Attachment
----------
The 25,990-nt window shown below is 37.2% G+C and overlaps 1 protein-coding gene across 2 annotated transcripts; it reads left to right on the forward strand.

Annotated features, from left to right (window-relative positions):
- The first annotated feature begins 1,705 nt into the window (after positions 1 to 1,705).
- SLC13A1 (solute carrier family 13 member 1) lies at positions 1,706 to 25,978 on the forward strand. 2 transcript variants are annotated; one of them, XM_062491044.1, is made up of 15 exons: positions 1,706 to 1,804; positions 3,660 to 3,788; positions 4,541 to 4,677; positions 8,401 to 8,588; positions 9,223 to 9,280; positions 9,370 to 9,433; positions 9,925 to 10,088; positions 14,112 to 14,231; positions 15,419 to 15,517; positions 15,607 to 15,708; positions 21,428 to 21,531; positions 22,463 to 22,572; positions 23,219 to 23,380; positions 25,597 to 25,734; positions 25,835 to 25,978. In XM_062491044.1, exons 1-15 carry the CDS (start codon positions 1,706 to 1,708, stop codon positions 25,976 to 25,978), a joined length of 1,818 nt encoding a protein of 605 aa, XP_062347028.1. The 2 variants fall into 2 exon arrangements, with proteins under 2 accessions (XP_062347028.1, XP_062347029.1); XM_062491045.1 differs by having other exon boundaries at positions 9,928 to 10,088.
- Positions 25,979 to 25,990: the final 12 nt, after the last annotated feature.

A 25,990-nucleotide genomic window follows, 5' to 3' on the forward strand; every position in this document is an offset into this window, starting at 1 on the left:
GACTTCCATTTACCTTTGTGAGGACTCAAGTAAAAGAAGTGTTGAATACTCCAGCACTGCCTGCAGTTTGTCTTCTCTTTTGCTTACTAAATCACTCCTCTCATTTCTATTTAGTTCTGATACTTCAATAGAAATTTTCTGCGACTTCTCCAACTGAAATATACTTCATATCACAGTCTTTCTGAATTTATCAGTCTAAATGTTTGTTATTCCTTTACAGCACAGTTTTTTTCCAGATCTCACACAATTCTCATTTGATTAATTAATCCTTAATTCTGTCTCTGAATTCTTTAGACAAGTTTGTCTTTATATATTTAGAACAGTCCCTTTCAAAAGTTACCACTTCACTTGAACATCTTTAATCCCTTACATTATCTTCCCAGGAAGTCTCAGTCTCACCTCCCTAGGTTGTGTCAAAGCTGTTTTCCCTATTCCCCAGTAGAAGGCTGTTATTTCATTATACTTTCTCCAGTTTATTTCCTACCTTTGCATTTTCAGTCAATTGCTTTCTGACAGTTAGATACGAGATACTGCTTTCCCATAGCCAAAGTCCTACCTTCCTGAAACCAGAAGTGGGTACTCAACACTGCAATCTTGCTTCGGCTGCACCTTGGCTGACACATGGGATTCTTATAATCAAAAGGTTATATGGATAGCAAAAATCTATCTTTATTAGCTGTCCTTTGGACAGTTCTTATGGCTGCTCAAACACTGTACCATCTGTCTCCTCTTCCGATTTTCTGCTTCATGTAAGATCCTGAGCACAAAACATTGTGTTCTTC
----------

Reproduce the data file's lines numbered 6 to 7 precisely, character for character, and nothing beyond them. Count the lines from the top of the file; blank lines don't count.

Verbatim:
A 25,990-nucleotide genomic window follows, 5' to 3' on the forward strand; every position in this document is an offset into this window, starting at 1 on the left:
GACTTCCATTTACCTTTGTGAGGACTCAAGTAAAAGAAGTGTTGAATACTCCAGCACTGCCTGCAGTTTGTCTTCTCTTTTGCTTACTAAATCACTCCTCTCATTTCTATTTAGTTCTGATACTTCAATAGAAATTTTCTGCGACTTCTCCAACTGAAATATACTTCATATCACAGTCTTTCTGAATTTATCAGTCTAAATGTTTGTTATTCCTTTACAGCACAGTTTTTTTCCAGATCTCACACAATTCTCATTTGATTAATTAATCCTTAATTCTGTCTCTGAATTCTTTAGACAAGTTTGTCTTTATATATTTAGAACAGTCCCTTTCAAAAGTTACCACTTCACTTGAACATCTTTAATCCCTTACATTATCTTCCCAGGAAGTCTCAGTCTCACCTCCCTAGGTTGTGTCAAAGCTGTTTTCCCTATTCCCCAGTAGAAGGCTGTTATTTCATTATACTTTCTCCAGTTTATTTCCTACCTTTGCATTTTCAGTCAATTGCTTTCTGACAGTTAGATACGAGATACTGCTTTCCCATAGCCAAAGTCCTACCTTCCTGAAACCAGAAGTGGGTACTCAACACTGCAATCTTGCTTCGGCTGCACCTTGGCTGACACATGGGATTCTTATAATCAAAAGGTTATATGGATAGCAAAAATCTATCTTTATTAGCTGTCCTTTGGACAGTTCTTATGGCTGCTCAAACACTGTACCATCTGTCTCCTCTTCCGATTTTCTGCTTCATGTAAGATCCTGAGCACAAAACATTGTGTTCTTC